A Parliamentary panel has pulled up Department of Telecommunication for delay in resolving the BlackBerry phone issue on concerns that security agencies are unable to get messages transmitted from it in a readable format.
New Delhi: A Parliamentary panel has pulled up Department of Telecommunication for delay in resolving the BlackBerry phone issue on concerns that security agencies are unable to get messages transmitted from it in a readable format.
"The (Standing) Committee observe that inspite of the security agencies expressing serious concern over the encrypted data of BlackBerry and its security risks, the Government have not been able to resolve the problem," it said in a report tabled in Parliament.
Security agencies have expressed concern on highly encrypted communication made through BlackBerry phones and have demanded Research-In-Motion (RIM), maker of BlackBerry phones, to provide them data in readable format.
The Standing Committee on Information Technology headed by Rao Inderjit Singh also noted the government gave extensions to RIM, with the last date being March 31, 2011.
"The Committee express unhappiness over the way extension after extension are being given to resolve such an important issue related to security of the country," the panel said.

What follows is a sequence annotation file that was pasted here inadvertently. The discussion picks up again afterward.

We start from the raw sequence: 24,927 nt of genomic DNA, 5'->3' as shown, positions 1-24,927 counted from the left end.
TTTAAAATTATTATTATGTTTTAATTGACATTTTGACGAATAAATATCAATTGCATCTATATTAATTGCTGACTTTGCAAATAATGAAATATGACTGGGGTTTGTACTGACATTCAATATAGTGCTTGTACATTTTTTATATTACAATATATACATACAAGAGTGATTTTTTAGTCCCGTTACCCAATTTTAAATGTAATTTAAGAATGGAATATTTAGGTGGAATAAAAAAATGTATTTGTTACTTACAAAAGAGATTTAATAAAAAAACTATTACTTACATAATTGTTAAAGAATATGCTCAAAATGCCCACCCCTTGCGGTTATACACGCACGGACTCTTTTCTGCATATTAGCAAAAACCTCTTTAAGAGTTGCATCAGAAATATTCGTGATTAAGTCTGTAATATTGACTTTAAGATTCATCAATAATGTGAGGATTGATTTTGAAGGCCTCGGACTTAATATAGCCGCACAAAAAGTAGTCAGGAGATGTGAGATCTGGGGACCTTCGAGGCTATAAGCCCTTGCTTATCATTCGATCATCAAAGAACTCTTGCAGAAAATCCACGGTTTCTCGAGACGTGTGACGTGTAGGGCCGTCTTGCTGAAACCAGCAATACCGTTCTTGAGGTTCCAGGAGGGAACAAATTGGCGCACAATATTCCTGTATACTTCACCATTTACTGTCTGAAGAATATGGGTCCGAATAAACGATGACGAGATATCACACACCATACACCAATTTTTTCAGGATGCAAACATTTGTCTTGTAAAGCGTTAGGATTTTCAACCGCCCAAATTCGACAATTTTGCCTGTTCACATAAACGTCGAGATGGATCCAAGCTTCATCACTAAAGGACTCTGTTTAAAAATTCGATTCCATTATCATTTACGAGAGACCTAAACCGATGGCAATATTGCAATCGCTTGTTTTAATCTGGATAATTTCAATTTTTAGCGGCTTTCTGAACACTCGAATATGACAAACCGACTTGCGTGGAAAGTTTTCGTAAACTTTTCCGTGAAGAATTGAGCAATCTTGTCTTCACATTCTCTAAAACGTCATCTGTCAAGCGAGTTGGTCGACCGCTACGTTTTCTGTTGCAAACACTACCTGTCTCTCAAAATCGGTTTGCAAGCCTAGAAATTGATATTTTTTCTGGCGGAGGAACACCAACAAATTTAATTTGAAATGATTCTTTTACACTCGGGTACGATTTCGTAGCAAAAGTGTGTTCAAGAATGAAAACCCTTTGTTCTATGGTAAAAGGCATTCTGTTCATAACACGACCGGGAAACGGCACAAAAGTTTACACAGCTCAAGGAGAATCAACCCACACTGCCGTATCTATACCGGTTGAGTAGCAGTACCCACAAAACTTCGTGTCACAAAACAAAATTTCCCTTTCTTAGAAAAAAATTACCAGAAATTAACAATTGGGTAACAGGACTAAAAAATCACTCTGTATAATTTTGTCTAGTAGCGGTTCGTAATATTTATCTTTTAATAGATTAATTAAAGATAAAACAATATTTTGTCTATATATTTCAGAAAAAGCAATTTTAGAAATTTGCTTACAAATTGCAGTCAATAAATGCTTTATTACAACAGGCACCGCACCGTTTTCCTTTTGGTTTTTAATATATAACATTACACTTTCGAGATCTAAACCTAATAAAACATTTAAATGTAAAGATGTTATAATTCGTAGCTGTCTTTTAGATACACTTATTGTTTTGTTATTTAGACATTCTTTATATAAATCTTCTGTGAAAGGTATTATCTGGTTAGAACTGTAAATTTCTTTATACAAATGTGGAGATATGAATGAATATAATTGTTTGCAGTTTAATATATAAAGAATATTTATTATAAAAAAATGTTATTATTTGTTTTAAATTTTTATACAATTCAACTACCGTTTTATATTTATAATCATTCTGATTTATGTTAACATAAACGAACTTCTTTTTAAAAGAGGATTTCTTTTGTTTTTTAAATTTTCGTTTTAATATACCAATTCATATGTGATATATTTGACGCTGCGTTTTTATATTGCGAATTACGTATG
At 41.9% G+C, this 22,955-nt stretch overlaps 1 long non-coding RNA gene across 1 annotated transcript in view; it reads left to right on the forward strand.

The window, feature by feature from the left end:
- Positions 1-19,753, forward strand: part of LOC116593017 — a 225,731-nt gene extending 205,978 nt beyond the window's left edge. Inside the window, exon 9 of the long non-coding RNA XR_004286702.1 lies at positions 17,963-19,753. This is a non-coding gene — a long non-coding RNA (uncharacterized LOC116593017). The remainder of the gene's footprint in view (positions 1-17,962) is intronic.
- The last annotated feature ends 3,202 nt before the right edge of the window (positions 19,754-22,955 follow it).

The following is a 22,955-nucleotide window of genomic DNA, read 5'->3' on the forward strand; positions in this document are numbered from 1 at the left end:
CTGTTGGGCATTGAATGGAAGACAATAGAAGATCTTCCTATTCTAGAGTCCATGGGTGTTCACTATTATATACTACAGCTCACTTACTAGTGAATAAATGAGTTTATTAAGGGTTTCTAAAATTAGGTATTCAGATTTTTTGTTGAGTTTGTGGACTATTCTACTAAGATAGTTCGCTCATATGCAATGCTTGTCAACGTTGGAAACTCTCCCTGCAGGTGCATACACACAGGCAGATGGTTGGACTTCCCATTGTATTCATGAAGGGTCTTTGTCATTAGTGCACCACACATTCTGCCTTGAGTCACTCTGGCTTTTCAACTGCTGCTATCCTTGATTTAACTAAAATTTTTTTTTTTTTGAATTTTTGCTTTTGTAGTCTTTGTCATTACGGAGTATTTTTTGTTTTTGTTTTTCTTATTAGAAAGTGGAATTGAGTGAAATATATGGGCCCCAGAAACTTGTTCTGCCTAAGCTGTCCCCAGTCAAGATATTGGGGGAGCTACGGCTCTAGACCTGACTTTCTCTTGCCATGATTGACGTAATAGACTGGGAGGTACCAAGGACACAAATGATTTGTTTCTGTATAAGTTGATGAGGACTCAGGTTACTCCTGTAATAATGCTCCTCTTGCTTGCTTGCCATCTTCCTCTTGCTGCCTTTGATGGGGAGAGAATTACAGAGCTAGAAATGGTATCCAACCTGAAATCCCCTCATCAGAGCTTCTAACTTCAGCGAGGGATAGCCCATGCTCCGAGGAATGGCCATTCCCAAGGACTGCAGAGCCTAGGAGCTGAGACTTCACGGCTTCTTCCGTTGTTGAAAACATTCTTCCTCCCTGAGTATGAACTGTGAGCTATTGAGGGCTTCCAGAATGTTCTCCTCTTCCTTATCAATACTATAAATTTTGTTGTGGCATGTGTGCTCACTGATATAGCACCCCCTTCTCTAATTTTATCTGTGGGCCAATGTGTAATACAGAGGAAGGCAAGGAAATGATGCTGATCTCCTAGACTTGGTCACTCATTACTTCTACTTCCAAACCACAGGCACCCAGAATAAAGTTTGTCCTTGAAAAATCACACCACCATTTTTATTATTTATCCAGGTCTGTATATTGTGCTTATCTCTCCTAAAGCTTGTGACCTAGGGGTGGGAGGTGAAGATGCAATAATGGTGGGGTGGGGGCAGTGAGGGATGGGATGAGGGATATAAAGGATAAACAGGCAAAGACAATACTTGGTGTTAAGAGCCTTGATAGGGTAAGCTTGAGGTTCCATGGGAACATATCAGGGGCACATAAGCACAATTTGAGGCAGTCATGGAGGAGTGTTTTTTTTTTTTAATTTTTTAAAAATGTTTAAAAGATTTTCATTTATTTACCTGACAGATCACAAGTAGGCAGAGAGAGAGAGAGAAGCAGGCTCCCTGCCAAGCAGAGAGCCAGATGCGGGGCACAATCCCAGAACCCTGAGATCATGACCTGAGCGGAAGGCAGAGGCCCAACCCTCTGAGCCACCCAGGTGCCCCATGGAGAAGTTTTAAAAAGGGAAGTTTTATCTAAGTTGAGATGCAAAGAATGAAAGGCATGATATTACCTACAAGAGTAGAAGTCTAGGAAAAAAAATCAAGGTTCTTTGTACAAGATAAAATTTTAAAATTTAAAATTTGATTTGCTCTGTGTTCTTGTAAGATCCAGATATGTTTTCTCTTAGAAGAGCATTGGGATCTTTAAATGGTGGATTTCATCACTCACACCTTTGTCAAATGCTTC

Before the end of its last extension, RIM said its competitors were providing a number of other highly encrypted services in the country and sought to make it an industry issue.
Thereafter, the government formed a committee to come up with mechanism to deal with encryption issues for providing data access to security agencies which is mandatory under the Indian Telegraph Act.
"Constitution of committee for the purpose is another delaying tactics," the committee said.
Department of Telecom (DoT) informed the panel about the action taken by it and the progress made by the Centre for Development of Telematics (C-DOT) in this regard.
"The Department instead of taking concrete action on the recommendation of the committee simply reproduced the response of C-DOT which only indicates the R&D made by the research organisation in respect of data interception," the panel said.
It further said that C-DOT in its response has clearly stated that the Government would be in a better position to furnish appropriate response to the Committee's concern.
Despite that, it said, DoT "did not bother" to note the response of C-DOT and respond aptly to the issue raised by it.
The Panel said DoT has not even indicated the status of the report of the Committee which was looking into all types of encrypted communication and whose report was expected by April 20, 2011.
"This speaks volumes for the casual attitude of the Department towards such an important issue, particularly, when the issue has long been highlighted by the security agencies and raised strongly by the Committee in the report," the panel said.
The panel has asked DoT to analyse the position internationally in this regard and act upon it appropriately.
“The Committee would again like to emphasis that no compromise can be made when it is the question of the security of the nation", the report added.